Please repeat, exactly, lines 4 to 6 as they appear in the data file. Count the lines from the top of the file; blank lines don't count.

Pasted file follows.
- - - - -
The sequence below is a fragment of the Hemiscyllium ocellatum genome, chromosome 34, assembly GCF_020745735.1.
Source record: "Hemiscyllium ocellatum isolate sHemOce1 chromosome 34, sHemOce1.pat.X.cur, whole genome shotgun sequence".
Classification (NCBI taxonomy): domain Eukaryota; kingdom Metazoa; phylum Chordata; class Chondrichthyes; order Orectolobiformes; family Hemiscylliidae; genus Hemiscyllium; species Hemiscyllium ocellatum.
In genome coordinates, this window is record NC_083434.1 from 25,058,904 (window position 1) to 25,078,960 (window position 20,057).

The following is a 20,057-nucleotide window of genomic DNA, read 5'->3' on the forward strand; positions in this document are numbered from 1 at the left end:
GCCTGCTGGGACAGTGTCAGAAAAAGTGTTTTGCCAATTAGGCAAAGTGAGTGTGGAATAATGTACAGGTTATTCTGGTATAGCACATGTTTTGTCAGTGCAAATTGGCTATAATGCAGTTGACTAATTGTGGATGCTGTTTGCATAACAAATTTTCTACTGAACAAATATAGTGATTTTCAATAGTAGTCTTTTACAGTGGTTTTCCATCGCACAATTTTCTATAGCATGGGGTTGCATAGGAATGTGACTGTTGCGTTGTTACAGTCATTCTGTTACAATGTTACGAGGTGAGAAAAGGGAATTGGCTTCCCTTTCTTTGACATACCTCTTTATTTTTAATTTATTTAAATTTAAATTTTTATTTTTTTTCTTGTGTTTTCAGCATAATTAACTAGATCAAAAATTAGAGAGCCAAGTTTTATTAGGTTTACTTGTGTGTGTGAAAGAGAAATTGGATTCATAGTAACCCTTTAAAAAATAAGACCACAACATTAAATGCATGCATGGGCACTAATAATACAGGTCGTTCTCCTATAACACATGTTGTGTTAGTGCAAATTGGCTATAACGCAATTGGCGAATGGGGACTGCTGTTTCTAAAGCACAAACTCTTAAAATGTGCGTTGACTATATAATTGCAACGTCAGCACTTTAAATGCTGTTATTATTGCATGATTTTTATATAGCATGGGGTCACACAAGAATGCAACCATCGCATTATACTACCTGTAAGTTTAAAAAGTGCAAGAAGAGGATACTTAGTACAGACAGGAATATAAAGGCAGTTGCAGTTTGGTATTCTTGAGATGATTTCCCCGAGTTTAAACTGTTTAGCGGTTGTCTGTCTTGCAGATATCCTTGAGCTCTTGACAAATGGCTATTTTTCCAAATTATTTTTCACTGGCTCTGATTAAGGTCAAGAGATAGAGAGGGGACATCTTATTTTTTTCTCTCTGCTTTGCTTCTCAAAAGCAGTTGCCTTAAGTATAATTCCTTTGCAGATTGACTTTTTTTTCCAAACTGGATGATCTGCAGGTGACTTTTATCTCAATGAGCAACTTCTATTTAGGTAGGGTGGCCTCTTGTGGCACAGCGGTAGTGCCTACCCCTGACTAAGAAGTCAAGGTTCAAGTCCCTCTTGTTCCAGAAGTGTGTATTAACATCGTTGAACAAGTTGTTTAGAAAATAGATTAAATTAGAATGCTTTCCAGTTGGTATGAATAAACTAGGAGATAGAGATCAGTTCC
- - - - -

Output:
In genome coordinates, this window is record NC_083434.1 from 25,058,904 (window position 1) to 25,078,960 (window position 20,057).

The following is a 20,057-nucleotide window of genomic DNA, read 5'->3' on the forward strand; positions in this document are numbered from 1 at the left end:
GCCTGCTGGGACAGTGTCAGAAAAAGTGTTTTGCCAATTAGGCAAAGTGAGTGTGGAATAATGTACAGGTTATTCTGGTATAGCACATGTTTTGTCAGTGCAAATTGGCTATAATGCAGTTGACTAATTGTGGATGCTGTTTGCATAACAAATTTTCTACTGAACAAATATAGTGATTTTCAATAGTAGTCTTTTACAGTGGTTTTCCATCGCACAATTTTCTATAGCATGGGGTTGCATAGGAATGTGACTGTTGCGTTGTTACAGTCATTCTGTTACAATGTTACGAGGTGAGAAAAGGGAATTGGCTTCCCTTTCTTTGACATACCTCTTTATTTTTAATTTATTTAAATTTAAATTTTTATTTTTTTTCTTGTGTTTTCAGCATAATTAACTAGATCAAAAATTAGAGAGCCAAGTTTTATTAGGTTTACTTGTGTGTGTGAAAGAGAAATTGGATTCATAGTAACCCTTTAAAAAATAAGACCACAACATTAAATGCATGCATGGGCACTAATAATACAGGTCGTTCTCCTATAACACATGTTGTGTTAGTGCAAATTGGCTATAACGCAATTGGCGAATGGGGACTGCTGTTTCTAAAGCACAAACTCTTAAAATGTGCGTTGACTATATAATTGCAACGTCAGCACTTTAAATGCTGTTATTATTGCATGATTTTTATATAGCATGGGGTCACACAAGAATGCAACCATCGCATTATACTACCTGTAAGTTTAAAAAGTGCAAGAAGAGGATACTTAGTACAGACAGGAATATAAAGGCAGTTGCAGTTTGGTATTCTTGAGATGATTTCCCCGAGTTTAAACTGTTTAGCGGTTGTCTGTCTTGCAGATATCCTTGAGCTCTTGACAAATGGCTATTTTTCCAAATTATTTTTCACTGGCTCTGATTAAGGTCAAGAGATAGAGAGGGGACATCTTATTTTTTTCTCTCTGCTTTGCTTCTCAAAAGCAGTTGCCTTAAGTATAATTCCTTTGCAGATTGACTTTTTTTTCCAAACTGGATGATCTGCAGGTGACTTTTATCTCAATGAGCAACTTCTATTTAGGTAGGGTGGCCTCTTGTGGCACAGCGGTAGTGCCTACCCCTGACTAAGAAGTCAAGGTTCAAGTCCCTCTTGTTCCAGAAGTGTGTATTAACATCGTTGAACAAGTTGTTTAGAAAATAGATTAAATTAGAATGCTTTCCAGTTGGTATGAATAAACTAGGAGATAGAGATCAGTTCC